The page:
Those who care for Connecticut’s residents and those who look out for its trees faced a similar problem during last month’s nor’easter that crippled power for more than two-thirds of the state.
State and local government agencies as well as private-sector groups may be focused on a common issue, but do little to help each other and were particularly unprepared for the level of damage caused both by the Oct. 29 snowstorm or by late August’s Tropical Storm Irene, groups testified Friday before a state study panel.
“It just seems as though we have all of these little silos” of responsibility, Joseph McGee, chairman of Gov. Dannel P. Malloy’s Two-Storm Panel, said Friday. “We’re just not sure how to make it all work.”
Both of the state’s major electric utilities, Connecticut Light & Power Co. and United Illuminating, said in the aftermath of the storms that more intensive trimming of trees in the buffer zones surrounding wires is essential.
The utilities are mandated to perform minimum levels of trimming by state utility regulators as part of the rate-setting process.
But Christopher Martin, director of forestry for the state Department of Energy and Environmental Protection, said that mandate focuses on keeping wires free of branches that could cause a minor disruption. It does not create a buffer zone that could protect the electric infrastructure from a catastrophic event.
If state government wanted to expand this concept to identify and remove trees that pose a serious risk only in major weather event, the best way to attack that problem would be on a town-by-town basis. “Local implementation would really carry the day,” Martin said.
And nearly all communities have a tree warden and a municipal tree-trimming budget, said Chris Donnelly, DEEP’s coordinator of urban forestry, which involves monitoring the population of trees interspersed throughout communities rather than larger, defined forests.
But those local wardens target trees for pruning or removal if they are in poor health — and not necessarily because they pose a risk to power lines under extreme weather conditions.
State government could require municipalities to add new criteria to their tree-trimming program, but it wouldn’t necessarily be cheap. Donnelly didn’t offer cost estimates, but he noted that about 55 percent of the state is still covered in trees. That’s far cry from the 97 percent that existed in early Colonial times, but still enough to make Connecticut one of the most vegetation-dense states in the nation.
The legislature could simply order communities to expand their tree maintenance work without providing extra funds. But “we are little more than cheerleaders if we do nothing more than tell them what to do with their (existing) budgets,” Donnelly said.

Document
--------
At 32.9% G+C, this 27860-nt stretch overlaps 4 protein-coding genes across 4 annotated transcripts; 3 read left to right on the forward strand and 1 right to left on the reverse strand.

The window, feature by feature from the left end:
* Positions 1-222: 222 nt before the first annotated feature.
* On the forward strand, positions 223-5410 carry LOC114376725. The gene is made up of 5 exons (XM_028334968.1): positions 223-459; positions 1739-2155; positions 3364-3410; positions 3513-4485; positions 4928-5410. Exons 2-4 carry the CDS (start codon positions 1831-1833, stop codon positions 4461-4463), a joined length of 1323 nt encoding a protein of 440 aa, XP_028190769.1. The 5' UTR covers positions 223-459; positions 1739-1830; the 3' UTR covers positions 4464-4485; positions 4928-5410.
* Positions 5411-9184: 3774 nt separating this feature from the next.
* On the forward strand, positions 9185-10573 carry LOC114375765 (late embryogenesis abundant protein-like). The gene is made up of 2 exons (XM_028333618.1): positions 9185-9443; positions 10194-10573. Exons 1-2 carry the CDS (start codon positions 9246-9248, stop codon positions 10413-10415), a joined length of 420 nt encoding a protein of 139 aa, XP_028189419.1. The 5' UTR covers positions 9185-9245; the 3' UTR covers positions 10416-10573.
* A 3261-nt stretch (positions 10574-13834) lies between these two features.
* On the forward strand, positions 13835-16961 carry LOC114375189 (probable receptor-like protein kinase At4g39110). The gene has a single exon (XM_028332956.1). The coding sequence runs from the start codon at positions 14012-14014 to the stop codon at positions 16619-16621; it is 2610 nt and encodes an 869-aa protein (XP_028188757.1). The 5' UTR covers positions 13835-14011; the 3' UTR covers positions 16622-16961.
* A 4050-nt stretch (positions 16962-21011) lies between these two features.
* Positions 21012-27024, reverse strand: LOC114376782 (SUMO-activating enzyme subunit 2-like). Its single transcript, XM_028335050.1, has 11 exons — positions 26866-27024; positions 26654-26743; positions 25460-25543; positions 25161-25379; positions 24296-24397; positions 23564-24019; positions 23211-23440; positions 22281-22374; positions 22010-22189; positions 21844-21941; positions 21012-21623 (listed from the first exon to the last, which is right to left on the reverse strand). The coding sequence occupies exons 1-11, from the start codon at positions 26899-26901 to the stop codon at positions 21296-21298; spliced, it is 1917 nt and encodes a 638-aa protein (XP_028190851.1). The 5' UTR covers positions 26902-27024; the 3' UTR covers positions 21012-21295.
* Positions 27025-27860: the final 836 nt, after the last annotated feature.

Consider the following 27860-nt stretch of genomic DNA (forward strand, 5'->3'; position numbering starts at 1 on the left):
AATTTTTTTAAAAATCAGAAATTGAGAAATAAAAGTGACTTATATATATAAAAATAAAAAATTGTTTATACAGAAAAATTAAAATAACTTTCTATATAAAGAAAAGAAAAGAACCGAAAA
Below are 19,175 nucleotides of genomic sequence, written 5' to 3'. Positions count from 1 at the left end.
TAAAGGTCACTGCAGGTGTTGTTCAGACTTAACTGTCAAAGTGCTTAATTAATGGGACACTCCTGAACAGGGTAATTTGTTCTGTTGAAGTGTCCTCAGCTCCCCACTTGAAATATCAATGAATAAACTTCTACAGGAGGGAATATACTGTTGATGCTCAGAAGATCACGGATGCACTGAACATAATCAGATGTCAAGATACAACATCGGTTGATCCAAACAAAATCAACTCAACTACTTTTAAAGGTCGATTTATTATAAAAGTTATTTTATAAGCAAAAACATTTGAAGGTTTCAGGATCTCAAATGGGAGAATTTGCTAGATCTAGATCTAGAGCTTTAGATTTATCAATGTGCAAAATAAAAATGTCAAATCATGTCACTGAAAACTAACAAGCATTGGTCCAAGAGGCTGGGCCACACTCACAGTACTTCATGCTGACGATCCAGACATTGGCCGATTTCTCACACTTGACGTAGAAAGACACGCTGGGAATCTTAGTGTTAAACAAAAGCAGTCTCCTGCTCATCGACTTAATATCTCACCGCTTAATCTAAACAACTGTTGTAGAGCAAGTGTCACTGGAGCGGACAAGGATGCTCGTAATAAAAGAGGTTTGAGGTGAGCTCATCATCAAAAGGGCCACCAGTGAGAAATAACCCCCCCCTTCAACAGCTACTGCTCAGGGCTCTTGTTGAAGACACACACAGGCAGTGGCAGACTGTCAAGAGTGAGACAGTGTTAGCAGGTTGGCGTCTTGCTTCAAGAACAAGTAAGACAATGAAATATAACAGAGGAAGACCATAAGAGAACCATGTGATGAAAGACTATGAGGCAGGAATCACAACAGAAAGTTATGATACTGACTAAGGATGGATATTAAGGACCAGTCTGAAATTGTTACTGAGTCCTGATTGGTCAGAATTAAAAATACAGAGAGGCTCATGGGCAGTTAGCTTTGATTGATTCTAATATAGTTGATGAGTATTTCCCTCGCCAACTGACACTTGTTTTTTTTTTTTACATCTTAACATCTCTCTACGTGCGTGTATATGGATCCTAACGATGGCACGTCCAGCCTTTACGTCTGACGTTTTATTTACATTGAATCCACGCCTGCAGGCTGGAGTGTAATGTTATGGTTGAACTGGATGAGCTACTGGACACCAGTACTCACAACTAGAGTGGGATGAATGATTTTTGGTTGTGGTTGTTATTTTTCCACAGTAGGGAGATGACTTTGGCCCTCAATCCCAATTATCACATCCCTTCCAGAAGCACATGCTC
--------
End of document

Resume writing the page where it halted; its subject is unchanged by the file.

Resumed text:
Help for vulnerable residents
Connecticut faces similar challenges in coordinating services when it comes to the health and safety of its vulnerable residents, state Public Health Commissioner Jewel Mullen testified Friday before the panel.
“There are significantly more people in our communities managing serious conditions on a daily basis” than there were one or two decades ago, Mullen told the panel. “And these are not just the frail elderly.”
In addition to the disabled and the mentally ill, the community setting has become increasingly common for patients managing acute chronic conditions over the short-term, the commissioner said. This includes:
- Patients hospitalized for various types of severe infections who might have enjoyed a longer stay 20 years ago now might recuperate at home after a pharmaceutical regimen for six to eight weeks.
- New mothers with infants born prematurely can be sent home sooner, but must rely on specialized monitors to ensure the child’s breathing remains healthy at night.
- Patients suffering with various stages of heart disease can remain at home, provided they have access to an external defibrillator.
And though many of these patients develop contingency plans, “when disaster strikes, these plans often fall apart,” Mullen said. “These people have assistance (requirements)” that need to be recruited into the statewide response.”
That doesn’t necessarily mean more government or even more private-sector resources, Mullen quickly added.
It does mean, though, that state and local governments, working with the private sector, need to improve information-sharing and other collaborative efforts.
For example, municipal health directors might keep track of the vulnerable population within their communities, but unless they are prepared in a crisis — probably without electrical service — to share that information with other groups providing assistance, it would be of limited benefit.
Connecticut also needs to reassess how to reach vulnerable residents isolated by power outages, closed roads and other catastrophe-related obstacles, Mullen added. “It’s an interesting dilemma for us,” she said. “As people cross lifespans they use very different communication methods.”
Fewer households now rely on land lines for telephone service. Others buy it in conjunction with cable television service, which is effectively blocked during a power outage.
This could mean that in some instances, the best response is a low-tech solution, such as using student volunteers traveling on foot to check on shut-ins, Mullen said.
“Public health is going to have to partner with everybody who is part of the response,” she said. “It really is all hands on deck.”
Malloy’s panel is charged with reporting back to the administration in January. Its proposals are expected to be considered in the regular 2012 legislative session, which begins Feb. 8.